Once you find a ghostwriter you like, take the time to really talk to him or her. Make sure the chemistry is there. Great communication is key for any ghostwriting relationship. After all, you’ll become a partner with your ghost for the next eight to eighteen months!
Q. From your website, I see you write in different genres. What’s your favorite and why?
To be honest, I love all genres as long as the subject is uplifting and/or educational. Over half of what I ghostwrite are memoirs, but I love writing fiction and business books as well.
My favorite memoir genre is a rags-to-riches story, or one where someone overcame unbelievable odds to achieve success. Those stories are so inspiring, and I know they will help many, many readers.
I’m especially partial to entrepreneurs and artists. If I can help them share their story with the world, I feel honored and privileged.
Q. What’s your U.S.P.? In other words, what would you say separates you from the many ghostwriters currently on the writing scene?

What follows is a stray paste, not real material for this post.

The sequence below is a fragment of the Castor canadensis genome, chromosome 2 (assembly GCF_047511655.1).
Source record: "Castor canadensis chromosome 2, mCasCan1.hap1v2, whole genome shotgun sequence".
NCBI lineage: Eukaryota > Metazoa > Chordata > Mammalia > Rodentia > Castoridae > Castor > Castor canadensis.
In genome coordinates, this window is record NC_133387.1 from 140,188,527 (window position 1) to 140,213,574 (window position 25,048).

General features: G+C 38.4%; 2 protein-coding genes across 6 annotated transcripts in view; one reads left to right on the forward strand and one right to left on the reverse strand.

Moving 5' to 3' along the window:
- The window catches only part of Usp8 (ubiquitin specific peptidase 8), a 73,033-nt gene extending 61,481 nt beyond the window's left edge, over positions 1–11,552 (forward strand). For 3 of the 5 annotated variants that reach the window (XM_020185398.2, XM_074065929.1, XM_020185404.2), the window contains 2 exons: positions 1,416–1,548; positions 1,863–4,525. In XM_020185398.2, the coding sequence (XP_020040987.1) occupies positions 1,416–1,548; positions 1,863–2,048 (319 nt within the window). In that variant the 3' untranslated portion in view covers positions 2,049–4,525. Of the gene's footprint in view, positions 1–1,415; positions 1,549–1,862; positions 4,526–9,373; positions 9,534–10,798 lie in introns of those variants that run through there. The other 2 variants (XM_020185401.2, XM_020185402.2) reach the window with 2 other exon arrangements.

That’s a great question! I think it may be that I try to help everyone who writes to me. I’m aware that most people can’t afford my price, and that’s OK. I understand. However, I do my best to set as many authors as I can on a path that will help them get their books written one way or another.
To that end, my blog probably sets me apart, as what I have to say seems to resonate with people. I like to think that anyone who reaches out to me will be helped in some way.
Q. How much has your most profitable “ghost” project yielded?
I charge one dollar per word to ghostwrite, so the word count always dictates my fee. I recently completed a 400-page book that yielded $100,000. And just prior to that, I ghostwrote a series of short stories that brought in $75,000.
My average contract is for a 200-page book at $50,000, but I will sometimes write shorter books for people.
Q. Anything else you’d like to add?
I love what I do! As a ghostwriter I can help breathe new life into projects that sometimes have been shelved half-written or have only existed in the imagination of the author for years. Some of my clients want to self-publish their books, while others have a publisher waiting for the manuscript. Some simply want to write their life story so their family and friends can learn about their experiences. It brings me great joy and satisfaction to help each client fulfil their personal goals and dreams.
Laura Sherman, a.k.a. “The Friendly Ghostwriter,” has authored and ghostwritten over thirty books in the last twenty years. She specializes in writing stories that uplift, educate, and inspire her readers.